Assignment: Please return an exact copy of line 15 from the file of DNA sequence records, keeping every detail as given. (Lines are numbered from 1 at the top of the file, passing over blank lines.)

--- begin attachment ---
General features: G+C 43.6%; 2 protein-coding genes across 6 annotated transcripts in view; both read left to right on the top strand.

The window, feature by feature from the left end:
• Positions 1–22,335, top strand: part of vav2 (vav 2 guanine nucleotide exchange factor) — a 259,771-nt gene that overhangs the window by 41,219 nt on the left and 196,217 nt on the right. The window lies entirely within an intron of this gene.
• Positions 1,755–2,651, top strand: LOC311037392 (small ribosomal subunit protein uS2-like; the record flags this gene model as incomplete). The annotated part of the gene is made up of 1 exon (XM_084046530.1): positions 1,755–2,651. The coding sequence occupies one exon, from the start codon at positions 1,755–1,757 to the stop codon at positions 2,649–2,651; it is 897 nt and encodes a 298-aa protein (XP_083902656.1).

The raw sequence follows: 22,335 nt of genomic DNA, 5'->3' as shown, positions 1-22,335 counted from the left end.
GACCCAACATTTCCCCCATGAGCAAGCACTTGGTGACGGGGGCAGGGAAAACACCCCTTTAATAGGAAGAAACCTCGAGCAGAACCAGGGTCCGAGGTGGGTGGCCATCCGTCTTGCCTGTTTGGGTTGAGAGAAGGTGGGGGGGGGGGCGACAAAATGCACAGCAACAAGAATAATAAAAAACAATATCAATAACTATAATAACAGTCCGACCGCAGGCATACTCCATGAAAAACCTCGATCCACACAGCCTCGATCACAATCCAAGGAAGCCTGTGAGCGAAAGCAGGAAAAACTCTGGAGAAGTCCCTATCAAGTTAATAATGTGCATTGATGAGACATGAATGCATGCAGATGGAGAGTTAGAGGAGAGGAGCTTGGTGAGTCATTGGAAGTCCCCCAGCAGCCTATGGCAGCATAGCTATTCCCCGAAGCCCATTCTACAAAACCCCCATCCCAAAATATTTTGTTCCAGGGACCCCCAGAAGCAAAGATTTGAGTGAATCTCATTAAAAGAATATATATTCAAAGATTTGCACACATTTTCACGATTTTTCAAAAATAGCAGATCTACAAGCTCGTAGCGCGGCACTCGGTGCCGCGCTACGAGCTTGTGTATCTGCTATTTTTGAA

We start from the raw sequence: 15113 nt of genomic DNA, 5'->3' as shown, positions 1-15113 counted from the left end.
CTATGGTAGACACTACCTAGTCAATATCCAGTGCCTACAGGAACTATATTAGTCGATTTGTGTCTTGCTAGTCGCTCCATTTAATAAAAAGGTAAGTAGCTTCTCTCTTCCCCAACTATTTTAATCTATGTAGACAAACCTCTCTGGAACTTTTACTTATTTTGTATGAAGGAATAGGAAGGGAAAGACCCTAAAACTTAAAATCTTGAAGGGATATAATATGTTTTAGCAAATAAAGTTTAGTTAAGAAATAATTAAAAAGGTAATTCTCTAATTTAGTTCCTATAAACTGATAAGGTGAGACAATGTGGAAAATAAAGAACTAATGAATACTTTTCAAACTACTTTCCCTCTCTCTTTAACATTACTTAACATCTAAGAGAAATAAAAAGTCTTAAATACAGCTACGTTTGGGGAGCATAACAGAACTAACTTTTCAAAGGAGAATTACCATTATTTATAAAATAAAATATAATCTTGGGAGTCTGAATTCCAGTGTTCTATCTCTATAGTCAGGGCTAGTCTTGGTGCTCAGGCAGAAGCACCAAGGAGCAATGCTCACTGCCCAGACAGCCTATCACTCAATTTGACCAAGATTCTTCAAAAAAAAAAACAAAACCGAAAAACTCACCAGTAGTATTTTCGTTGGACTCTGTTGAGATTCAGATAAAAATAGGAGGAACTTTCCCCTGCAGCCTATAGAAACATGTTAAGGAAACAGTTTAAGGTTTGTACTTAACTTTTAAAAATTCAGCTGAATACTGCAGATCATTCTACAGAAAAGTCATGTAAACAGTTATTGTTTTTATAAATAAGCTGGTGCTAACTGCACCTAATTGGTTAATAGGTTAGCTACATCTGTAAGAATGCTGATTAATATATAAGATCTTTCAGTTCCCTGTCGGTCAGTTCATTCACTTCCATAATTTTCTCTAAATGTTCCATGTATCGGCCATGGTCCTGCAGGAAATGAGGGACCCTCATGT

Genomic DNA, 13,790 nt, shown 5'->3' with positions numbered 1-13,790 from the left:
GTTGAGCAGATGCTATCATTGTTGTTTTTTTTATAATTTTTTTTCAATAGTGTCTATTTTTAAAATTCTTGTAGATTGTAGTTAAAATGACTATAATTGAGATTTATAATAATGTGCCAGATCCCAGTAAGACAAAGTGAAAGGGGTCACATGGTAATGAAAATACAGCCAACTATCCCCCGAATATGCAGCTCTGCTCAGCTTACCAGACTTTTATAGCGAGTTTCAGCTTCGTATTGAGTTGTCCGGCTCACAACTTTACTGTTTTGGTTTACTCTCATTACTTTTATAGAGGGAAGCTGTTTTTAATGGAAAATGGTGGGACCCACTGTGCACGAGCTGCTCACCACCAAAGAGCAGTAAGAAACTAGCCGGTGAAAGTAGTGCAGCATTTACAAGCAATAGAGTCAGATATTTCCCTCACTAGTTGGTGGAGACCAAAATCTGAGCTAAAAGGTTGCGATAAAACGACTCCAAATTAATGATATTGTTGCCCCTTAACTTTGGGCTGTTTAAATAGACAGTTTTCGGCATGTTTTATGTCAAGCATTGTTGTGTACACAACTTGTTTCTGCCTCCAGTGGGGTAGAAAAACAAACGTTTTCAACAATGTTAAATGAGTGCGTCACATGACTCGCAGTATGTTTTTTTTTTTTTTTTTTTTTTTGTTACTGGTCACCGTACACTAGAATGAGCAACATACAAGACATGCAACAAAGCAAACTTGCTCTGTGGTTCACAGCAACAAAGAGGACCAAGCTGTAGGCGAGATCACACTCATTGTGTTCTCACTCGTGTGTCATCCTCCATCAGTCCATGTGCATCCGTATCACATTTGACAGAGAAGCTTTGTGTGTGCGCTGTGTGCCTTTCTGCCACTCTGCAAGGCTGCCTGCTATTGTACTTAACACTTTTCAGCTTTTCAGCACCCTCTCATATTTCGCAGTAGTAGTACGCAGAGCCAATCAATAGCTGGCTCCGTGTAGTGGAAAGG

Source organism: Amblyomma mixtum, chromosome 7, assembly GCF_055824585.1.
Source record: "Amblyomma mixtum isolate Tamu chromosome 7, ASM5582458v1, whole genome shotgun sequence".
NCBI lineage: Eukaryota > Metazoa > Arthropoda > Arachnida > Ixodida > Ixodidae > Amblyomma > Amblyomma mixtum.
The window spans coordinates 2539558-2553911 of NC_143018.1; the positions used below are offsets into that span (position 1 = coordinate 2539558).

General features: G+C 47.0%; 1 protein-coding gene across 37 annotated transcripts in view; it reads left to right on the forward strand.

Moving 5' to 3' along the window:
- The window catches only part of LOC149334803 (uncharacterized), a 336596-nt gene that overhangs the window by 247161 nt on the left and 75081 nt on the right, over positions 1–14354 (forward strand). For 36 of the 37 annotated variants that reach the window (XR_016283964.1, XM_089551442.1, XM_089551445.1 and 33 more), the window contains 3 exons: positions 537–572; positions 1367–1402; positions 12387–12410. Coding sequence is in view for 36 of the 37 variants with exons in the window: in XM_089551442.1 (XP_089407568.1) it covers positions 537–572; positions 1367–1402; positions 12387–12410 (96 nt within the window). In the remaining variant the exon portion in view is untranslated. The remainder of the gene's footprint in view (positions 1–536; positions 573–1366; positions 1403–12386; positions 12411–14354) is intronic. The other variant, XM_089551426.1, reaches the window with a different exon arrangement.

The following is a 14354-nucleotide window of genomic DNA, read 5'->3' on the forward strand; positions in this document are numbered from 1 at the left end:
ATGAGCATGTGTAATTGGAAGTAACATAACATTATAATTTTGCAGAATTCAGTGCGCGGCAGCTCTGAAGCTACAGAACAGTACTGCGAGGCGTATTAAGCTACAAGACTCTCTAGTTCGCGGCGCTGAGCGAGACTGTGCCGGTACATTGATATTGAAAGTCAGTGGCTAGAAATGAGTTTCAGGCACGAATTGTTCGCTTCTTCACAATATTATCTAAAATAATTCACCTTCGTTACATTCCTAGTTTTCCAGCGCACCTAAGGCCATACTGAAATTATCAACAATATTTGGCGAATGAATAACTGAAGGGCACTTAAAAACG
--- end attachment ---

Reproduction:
General features: G+C 47.0%; 1 protein-coding gene across 37 annotated transcripts in view; it reads left to right on the forward strand.